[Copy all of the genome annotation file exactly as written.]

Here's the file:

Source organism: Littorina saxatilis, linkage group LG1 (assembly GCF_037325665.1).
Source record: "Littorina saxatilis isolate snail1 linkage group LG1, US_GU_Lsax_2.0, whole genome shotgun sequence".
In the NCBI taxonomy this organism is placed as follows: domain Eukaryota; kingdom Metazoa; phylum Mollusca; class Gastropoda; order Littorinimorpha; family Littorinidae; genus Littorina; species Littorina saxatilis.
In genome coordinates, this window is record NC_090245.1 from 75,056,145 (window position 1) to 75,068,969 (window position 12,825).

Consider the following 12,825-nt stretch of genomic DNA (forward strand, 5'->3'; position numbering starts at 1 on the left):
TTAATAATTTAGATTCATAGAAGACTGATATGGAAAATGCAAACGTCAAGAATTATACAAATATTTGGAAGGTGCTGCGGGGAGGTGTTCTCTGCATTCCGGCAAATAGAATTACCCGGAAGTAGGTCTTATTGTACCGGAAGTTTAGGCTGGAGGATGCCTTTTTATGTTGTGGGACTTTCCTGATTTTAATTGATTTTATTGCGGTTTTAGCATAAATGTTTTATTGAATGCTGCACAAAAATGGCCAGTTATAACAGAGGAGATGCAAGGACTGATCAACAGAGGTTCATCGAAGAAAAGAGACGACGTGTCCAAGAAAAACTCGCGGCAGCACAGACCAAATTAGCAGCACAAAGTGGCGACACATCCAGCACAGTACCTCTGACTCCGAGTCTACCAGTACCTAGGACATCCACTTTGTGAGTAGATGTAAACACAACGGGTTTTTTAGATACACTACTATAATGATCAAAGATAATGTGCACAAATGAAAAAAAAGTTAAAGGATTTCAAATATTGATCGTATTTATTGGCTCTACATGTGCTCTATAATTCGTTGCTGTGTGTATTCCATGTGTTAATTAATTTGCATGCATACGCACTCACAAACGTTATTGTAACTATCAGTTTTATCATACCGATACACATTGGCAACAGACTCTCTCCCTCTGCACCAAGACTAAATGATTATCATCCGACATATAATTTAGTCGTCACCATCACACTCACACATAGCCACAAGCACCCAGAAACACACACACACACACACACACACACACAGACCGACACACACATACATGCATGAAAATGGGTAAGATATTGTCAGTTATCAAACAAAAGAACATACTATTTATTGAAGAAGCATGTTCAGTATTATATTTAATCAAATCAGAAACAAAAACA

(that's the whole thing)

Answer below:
Source organism: Littorina saxatilis, linkage group LG1 (assembly GCF_037325665.1).
Source record: "Littorina saxatilis isolate snail1 linkage group LG1, US_GU_Lsax_2.0, whole genome shotgun sequence".
In the NCBI taxonomy this organism is placed as follows: domain Eukaryota; kingdom Metazoa; phylum Mollusca; class Gastropoda; order Littorinimorpha; family Littorinidae; genus Littorina; species Littorina saxatilis.
In genome coordinates, this window is record NC_090245.1 from 75,056,145 (window position 1) to 75,068,969 (window position 12,825).

Consider the following 12,825-nt stretch of genomic DNA (forward strand, 5'->3'; position numbering starts at 1 on the left):
TTAATAATTTAGATTCATAGAAGACTGATATGGAAAATGCAAACGTCAAGAATTATACAAATATTTGGAAGGTGCTGCGGGGAGGTGTTCTCTGCATTCCGGCAAATAGAATTACCCGGAAGTAGGTCTTATTGTACCGGAAGTTTAGGCTGGAGGATGCCTTTTTATGTTGTGGGACTTTCCTGATTTTAATTGATTTTATTGCGGTTTTAGCATAAATGTTTTATTGAATGCTGCACAAAAATGGCCAGTTATAACAGAGGAGATGCAAGGACTGATCAACAGAGGTTCATCGAAGAAAAGAGACGACGTGTCCAAGAAAAACTCGCGGCAGCACAGACCAAATTAGCAGCACAAAGTGGCGACACATCCAGCACAGTACCTCTGACTCCGAGTCTACCAGTACCTAGGACATCCACTTTGTGAGTAGATGTAAACACAACGGGTTTTTTAGATACACTACTATAATGATCAAAGATAATGTGCACAAATGAAAAAAAAGTTAAAGGATTTCAAATATTGATCGTATTTATTGGCTCTACATGTGCTCTATAATTCGTTGCTGTGTGTATTCCATGTGTTAATTAATTTGCATGCATACGCACTCACAAACGTTATTGTAACTATCAGTTTTATCATACCGATACACATTGGCAACAGACTCTCTCCCTCTGCACCAAGACTAAATGATTATCATCCGACATATAATTTAGTCGTCACCATCACACTCACACATAGCCACAAGCACCCAGAAACACACACACACACACACACACACACACAGACCGACACACACATACATGCATGAAAATGGGTAAGATATTGTCAGTTATCAAACAAAAGAACATACTATTTATTGAAGAAGCATGTTCAGTATTATATTTAATCAAATCAGAAACAAAAACA